|Title||Genetic evolution of controllers for challenging control problems|
The automatic construction of controllers would be ideal in situations where traditional control theory and algorithms fail, as it is the case with certain dynamical systems. Genetic programming, a field under the "umbrella" of evolutionary computation, is capable of creating computer programs given a high level description of a problem. The evolution of such computer programs is driven by their fitness. The fitness is defined by an objective function, which measures how well a particular program performs for the specific problem that tries to solve. Any controller can be described in terms of a computer program and thus, at least in theory, genetic programming offers an ideal candidate for the automatic construction of controllers. This paper considers the application of genetic programming on two different problems: the aircraft autolanding problem and the bioreactor control problem, both of which have been suggested in the literature as challenging benchmarks in the quest for building automatic controllers. The results presented here show that successful control laws in analytic form are derived for both cases.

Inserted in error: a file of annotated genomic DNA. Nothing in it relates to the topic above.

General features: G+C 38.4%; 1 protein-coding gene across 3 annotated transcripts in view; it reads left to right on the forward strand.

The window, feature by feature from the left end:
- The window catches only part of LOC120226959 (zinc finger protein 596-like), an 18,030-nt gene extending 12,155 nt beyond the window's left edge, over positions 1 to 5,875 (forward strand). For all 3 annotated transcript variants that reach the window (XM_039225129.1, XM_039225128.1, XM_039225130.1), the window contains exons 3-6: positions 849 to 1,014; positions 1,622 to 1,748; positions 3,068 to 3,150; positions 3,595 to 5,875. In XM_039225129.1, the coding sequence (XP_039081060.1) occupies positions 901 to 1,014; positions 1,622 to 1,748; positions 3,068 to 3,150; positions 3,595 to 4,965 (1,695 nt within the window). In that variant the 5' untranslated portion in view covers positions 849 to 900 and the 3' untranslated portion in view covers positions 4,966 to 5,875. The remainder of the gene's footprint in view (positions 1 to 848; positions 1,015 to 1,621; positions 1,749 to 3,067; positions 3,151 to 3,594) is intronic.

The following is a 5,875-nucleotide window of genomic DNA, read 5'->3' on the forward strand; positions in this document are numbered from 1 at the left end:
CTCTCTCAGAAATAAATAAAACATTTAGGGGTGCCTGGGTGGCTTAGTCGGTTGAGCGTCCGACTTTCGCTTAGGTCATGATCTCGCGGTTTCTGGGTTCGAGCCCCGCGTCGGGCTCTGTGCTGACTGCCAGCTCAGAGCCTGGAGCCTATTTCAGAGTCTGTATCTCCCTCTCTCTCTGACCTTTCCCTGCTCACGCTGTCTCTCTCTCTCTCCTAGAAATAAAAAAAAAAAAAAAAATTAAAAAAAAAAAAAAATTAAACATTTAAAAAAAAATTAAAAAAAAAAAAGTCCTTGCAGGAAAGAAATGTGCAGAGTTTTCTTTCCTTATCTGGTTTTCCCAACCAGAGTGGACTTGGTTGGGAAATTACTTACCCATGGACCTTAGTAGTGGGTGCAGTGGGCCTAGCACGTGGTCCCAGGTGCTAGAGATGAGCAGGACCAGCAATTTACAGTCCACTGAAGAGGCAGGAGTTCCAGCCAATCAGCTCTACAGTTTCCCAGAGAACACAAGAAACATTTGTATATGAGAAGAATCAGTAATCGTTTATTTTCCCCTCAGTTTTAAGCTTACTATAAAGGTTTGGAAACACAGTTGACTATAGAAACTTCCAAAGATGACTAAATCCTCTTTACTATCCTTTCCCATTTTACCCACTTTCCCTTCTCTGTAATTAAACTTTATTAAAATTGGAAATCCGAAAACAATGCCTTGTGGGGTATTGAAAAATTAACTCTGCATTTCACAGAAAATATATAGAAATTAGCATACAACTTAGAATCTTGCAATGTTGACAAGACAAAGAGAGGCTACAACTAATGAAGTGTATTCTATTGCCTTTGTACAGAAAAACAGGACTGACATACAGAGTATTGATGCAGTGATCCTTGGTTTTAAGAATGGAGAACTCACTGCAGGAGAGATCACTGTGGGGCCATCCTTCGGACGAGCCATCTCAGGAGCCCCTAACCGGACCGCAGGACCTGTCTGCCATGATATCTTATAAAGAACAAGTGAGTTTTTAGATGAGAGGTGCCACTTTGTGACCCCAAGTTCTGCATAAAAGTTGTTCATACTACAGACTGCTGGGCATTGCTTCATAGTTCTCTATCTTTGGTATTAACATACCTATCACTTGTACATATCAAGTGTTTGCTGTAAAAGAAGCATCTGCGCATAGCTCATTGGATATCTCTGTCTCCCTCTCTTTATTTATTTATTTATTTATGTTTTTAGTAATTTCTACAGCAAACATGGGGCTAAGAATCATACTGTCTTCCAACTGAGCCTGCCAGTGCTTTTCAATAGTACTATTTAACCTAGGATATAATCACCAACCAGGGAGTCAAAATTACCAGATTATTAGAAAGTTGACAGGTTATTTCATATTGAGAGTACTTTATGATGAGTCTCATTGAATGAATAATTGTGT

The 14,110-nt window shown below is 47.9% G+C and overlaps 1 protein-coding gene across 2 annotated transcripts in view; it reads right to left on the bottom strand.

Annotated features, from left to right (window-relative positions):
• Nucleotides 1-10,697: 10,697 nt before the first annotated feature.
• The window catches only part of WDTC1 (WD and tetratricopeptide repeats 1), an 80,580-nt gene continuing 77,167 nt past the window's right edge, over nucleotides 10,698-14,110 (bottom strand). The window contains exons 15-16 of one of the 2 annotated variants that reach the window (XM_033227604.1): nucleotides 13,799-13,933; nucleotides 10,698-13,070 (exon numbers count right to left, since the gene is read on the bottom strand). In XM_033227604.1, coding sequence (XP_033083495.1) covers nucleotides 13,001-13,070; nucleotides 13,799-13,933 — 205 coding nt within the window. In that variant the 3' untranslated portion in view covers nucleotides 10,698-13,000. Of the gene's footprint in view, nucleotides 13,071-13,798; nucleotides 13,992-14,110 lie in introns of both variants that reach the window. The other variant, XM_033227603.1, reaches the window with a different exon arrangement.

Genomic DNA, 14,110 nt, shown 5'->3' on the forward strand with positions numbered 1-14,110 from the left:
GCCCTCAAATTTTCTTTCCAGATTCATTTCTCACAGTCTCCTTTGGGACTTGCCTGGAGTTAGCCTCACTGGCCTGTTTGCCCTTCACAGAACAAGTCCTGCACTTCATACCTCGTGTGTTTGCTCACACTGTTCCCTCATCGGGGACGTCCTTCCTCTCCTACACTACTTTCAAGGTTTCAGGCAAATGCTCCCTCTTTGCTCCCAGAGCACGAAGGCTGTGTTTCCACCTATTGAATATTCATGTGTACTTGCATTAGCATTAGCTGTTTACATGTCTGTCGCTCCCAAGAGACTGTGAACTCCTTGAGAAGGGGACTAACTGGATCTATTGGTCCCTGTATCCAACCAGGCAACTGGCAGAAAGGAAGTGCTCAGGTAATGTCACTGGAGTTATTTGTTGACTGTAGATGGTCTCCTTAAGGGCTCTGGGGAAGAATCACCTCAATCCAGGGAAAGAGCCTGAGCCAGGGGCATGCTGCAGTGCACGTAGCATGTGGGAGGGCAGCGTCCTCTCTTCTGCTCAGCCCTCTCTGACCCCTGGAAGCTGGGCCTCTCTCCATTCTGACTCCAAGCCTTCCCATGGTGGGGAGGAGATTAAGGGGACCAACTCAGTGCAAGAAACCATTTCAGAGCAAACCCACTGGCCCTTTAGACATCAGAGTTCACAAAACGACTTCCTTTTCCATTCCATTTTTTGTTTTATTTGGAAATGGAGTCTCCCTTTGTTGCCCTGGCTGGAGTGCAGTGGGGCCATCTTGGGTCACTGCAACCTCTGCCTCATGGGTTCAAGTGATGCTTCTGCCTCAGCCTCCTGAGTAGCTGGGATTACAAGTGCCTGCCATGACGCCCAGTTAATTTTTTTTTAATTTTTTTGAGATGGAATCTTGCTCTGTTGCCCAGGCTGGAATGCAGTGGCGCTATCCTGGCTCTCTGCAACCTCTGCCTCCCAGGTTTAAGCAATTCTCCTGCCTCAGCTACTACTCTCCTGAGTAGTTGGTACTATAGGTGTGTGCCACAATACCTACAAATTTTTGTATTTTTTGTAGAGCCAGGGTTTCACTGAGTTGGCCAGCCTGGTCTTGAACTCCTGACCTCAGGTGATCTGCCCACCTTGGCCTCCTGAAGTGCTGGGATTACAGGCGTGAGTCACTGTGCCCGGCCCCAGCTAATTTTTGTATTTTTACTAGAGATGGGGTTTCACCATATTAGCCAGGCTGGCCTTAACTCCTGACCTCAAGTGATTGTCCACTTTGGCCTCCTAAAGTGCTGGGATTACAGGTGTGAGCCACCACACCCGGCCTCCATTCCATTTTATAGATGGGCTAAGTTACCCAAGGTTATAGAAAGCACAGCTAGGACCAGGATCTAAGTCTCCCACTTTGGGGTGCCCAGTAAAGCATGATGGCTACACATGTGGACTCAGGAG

|Journal||Journal of Computational Methods in Science and Engineering|
|Journal citation||11 (4), pp. 227-242|
|Digital Object Identifier (DOI)||https://doi.org/10.3233/JCM-2011-0388|